The Adderback glove pattern is now out! Yarn Forward 26:
Also an article on the history of Yorkshire Dales knitting. ‘Yarn Forward’ have done us proud with the lovely layout and choice of images to go with the article.
After the article was written and the pattern finished, the magazine wanted more pictures so we went up to Wensleydale and Malhamdale for the day.
We visited the Wensleydale Longwool Sheepshop.
A very kind Raveller gave us permission to knock on her farm door, whilst she was at work, and ask her bemused family to let us photo the sheep, then lambing in the barn, not far from Hawes.
This was last month – in the scramble to get everything together for the article, I didn’t post on my blog.
Whilst we were there, we saw a lamb being born:
And as a handspinner I was particularly taken by this lovely Texel:
And here are some lambs ‘gambolling’. Cute but probably requires different shutter speed:
On the same day I went into the Dales Countryside Museum at Hawes, and was given some photos of artefacts for the article and our upcoming book, hopefully. I wish I’d had these sharp, museum quality images when first designing the Adderbacks – although given the constraints of translating an old pattern into something contemporary and more accessible, I’m not sure if I’d have made too many different design decisions. But see how refined the 19thC lightning pattern gloves are:
As you can see, these do not have the adders’ back (lightning) pattern the whole way round but a ‘Midge and Fly’ on the palms. One pair appeared to be silk, too (They ‘read’ as wool in photos). The knitting is considerably finer than my pattern and the lightning itself not solid.
The real refinement (and something I found impossible to replicate going up in tension and needle size) is the way the solid vertical lines between the lightning patterns end precisely at the intersections between fingers – something I couldn’t copy without going down in yarn grist and needle size – and I decided modern day knitters wouldn’t ‘wear’ that idea!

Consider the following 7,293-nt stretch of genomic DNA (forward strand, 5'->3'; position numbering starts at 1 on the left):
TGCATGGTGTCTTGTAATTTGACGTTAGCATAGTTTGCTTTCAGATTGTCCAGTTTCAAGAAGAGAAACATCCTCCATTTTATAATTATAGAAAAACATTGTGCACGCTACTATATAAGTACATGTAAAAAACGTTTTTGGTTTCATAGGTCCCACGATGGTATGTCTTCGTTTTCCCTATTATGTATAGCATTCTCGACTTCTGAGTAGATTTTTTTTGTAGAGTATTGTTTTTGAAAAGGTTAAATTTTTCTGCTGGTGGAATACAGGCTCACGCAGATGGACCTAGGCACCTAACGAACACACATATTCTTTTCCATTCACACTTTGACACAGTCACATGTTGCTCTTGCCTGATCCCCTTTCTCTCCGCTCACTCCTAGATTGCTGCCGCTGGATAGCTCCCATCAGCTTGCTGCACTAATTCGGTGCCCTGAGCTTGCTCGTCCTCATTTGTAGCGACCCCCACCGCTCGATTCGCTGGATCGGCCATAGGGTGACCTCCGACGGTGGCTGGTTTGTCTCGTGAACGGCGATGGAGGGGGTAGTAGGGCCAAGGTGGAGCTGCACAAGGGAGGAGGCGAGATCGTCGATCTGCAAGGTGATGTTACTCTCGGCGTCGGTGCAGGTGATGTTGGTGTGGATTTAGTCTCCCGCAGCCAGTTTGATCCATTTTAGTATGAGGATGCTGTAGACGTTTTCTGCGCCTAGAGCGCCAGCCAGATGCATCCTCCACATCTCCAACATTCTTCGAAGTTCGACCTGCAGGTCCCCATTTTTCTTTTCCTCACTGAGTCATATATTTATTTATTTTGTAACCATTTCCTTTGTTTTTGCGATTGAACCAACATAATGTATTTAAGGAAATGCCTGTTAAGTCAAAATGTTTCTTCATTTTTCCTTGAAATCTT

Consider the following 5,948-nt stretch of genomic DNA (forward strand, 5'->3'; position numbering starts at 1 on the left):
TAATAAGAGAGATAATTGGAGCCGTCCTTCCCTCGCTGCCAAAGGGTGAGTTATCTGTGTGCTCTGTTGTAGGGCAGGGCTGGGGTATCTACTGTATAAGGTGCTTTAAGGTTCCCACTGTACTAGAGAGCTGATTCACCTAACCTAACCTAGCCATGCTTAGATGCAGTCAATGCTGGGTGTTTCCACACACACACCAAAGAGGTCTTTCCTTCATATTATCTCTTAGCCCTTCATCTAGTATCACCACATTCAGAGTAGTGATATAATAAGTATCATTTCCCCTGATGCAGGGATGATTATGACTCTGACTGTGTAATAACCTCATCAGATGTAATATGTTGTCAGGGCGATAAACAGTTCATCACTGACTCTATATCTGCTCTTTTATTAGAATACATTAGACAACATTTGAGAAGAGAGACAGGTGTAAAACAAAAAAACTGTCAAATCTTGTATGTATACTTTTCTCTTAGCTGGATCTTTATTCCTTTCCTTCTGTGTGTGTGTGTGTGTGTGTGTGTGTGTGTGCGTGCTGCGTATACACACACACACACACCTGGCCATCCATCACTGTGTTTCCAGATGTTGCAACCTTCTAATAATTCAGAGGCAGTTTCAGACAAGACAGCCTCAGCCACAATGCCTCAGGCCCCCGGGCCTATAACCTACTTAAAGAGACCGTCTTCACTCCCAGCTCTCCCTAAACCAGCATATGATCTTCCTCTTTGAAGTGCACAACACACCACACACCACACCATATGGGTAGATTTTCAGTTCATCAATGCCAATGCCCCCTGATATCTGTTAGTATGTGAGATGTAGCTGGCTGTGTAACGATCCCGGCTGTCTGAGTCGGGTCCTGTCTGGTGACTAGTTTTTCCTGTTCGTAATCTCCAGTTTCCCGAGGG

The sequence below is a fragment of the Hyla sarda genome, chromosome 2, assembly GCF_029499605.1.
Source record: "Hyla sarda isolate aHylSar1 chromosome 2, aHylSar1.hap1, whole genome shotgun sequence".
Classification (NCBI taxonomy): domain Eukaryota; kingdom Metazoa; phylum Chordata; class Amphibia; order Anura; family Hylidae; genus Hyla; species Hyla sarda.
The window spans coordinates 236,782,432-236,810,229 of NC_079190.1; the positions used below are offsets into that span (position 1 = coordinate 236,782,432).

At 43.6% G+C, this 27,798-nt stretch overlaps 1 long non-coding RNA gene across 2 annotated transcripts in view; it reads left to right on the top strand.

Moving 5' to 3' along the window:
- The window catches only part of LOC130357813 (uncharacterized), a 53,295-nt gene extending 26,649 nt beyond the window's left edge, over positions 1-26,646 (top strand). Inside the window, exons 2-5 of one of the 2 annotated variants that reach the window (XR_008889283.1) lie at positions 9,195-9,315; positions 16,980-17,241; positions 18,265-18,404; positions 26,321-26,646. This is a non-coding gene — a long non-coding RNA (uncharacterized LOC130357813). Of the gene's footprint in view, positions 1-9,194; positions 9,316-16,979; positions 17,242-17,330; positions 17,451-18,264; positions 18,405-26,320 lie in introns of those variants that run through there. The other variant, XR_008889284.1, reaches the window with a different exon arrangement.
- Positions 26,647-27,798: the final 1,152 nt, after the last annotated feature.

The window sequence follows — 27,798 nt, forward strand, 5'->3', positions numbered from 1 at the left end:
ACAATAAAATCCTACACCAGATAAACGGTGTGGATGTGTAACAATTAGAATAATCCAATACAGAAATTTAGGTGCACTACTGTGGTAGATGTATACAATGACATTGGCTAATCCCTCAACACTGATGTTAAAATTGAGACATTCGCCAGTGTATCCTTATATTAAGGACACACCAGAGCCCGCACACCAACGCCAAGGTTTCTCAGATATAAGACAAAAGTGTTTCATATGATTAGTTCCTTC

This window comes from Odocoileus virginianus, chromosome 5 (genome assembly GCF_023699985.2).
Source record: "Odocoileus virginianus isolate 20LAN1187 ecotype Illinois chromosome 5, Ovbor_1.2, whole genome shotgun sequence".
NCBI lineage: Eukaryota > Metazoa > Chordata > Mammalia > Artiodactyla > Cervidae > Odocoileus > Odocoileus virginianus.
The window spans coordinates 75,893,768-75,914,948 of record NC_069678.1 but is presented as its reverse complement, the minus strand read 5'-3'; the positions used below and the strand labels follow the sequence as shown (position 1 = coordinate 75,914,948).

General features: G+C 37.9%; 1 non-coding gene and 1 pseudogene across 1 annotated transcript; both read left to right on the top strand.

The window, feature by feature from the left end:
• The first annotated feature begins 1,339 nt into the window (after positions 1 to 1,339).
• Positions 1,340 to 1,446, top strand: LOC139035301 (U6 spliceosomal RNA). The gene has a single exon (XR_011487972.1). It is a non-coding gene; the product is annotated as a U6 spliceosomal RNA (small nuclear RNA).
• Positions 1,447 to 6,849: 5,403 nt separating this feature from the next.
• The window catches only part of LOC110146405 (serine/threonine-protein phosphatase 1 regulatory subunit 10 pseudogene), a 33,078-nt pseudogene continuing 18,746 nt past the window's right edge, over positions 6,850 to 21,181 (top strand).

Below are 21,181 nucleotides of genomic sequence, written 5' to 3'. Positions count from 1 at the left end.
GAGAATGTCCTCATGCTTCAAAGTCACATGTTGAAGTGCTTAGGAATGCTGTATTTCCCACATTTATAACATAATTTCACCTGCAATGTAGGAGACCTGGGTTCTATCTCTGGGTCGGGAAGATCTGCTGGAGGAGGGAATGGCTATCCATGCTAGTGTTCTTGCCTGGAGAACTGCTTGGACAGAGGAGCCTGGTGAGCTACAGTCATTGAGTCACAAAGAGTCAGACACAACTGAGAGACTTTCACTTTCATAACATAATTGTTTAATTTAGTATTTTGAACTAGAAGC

This is the trouble: it’s a fine line between dumbing down patterns for perfectly capable contemporary knitters, thereby patronising them – and making it accessible enough to catch the interest of people, and be an instant gratification knit that even new knitters might attempt. Knitting a glove is a great introduction to knitting in the round and I was conscious of that, too. I’m not sure whether I hit that right or not.
I will definitely come back and work out the pattern for a precise copy of some of the Hawes gloves. Why? Because I can! And because maybe the 19thC re-enactors out there might find it useful!
My other big design decision was going with DK not 4 ply yarn. (I used yarn from the Wensleydale Longwool Sheepshop, near Leyburn – spun from the Wensleydales in the fields round the shop!) When I figure out a pattern of a repro pair, will probably handspin but the Wensleydale DK was good for purpose as it was not only locally sourced but had all the qualities the original yarns had – as lustrous as silk, and worsted spun so very good for showing off the subtleties of two colour knitting.
I was lucky enough to see two pairs of the Hawes gloves at a recent exhibition at the Castle Museum in York, at Easter – actually out of display cases, so it was fascinating to see them close up. They are fine, beautiful and practical pieces of knitting. What I like best though is the way they are so personal to someone’s history – with dates and intials knit in to the deep wrist cuffs.
At York, the Hawes folk brought down this pair:
Colours faded but look carefully, you can just make out the pattern. I wonder whether they were dyed in the 1860s at the very start of chemical dyeing, with unstable dyes – or earlier than that, a fading vegetal dye? Natural dyes are reliable and fast as a rule.
Even with the colour gone, you can see this is a refined piece of knitting.
We rounded off the day by going deeper into the Dales, to Malhamdale where Nat got the beautiful watery sunset shot, featured in the ‘Yarn Forward’ article. A walk down some sunken lanes and, to end our sheepy day, a shepherd and her flock going back to the barn: